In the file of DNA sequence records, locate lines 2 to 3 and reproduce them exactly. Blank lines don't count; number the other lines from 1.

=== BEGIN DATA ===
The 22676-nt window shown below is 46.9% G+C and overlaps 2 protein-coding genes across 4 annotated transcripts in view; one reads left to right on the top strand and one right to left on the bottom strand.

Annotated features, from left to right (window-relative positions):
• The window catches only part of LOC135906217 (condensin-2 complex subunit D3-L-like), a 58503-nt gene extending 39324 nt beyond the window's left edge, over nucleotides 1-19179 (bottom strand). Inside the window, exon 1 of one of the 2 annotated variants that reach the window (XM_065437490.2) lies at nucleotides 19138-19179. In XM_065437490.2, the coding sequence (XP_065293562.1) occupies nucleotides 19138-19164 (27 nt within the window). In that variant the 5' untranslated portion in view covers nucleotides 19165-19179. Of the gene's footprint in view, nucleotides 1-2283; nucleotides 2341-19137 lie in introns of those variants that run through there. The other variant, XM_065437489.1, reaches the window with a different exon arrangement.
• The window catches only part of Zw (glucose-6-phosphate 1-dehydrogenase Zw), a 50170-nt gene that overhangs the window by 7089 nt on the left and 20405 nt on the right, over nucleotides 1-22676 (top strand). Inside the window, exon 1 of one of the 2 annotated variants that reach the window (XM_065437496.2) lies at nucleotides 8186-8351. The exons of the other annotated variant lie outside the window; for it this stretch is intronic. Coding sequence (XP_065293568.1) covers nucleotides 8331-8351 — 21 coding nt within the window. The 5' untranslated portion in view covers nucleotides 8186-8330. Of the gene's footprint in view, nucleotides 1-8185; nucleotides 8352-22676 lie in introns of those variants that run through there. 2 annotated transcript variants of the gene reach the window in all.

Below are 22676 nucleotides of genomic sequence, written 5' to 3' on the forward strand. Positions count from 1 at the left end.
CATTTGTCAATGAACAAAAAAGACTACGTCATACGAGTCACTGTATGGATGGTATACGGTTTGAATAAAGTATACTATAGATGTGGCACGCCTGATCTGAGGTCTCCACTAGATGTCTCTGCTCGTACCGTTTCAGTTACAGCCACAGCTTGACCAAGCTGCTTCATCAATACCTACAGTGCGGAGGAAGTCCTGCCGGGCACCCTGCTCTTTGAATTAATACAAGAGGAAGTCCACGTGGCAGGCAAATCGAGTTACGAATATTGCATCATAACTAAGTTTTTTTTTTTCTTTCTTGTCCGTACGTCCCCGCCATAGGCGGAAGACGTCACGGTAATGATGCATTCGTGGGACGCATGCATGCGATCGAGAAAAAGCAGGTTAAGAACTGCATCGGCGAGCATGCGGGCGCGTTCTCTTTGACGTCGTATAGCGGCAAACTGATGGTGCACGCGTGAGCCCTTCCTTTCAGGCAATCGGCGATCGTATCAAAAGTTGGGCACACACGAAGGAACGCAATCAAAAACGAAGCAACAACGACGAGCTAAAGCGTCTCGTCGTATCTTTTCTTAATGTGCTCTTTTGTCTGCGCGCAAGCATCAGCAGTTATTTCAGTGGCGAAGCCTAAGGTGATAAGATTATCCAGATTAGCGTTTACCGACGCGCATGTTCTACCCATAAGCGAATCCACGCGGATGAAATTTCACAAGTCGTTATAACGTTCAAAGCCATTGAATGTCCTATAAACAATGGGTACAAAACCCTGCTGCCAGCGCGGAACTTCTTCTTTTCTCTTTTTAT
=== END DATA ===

Annotated features, from left to right (window-relative positions):
• The window catches only part of LOC135906217 (condensin-2 complex subunit D3-L-like), a 58503-nt gene extending 39324 nt beyond the window's left edge, over nucleotides 1-19179 (bottom strand). Inside the window, exon 1 of one of the 2 annotated variants that reach the window (XM_065437490.2) lies at nucleotides 19138-19179. In XM_065437490.2, the coding sequence (XP_065293562.1) occupies nucleotides 19138-19164 (27 nt within the window). In that variant the 5' untranslated portion in view covers nucleotides 19165-19179. Of the gene's footprint in view, nucleotides 1-2283; nucleotides 2341-19137 lie in introns of those variants that run through there. The other variant, XM_065437489.1, reaches the window with a different exon arrangement.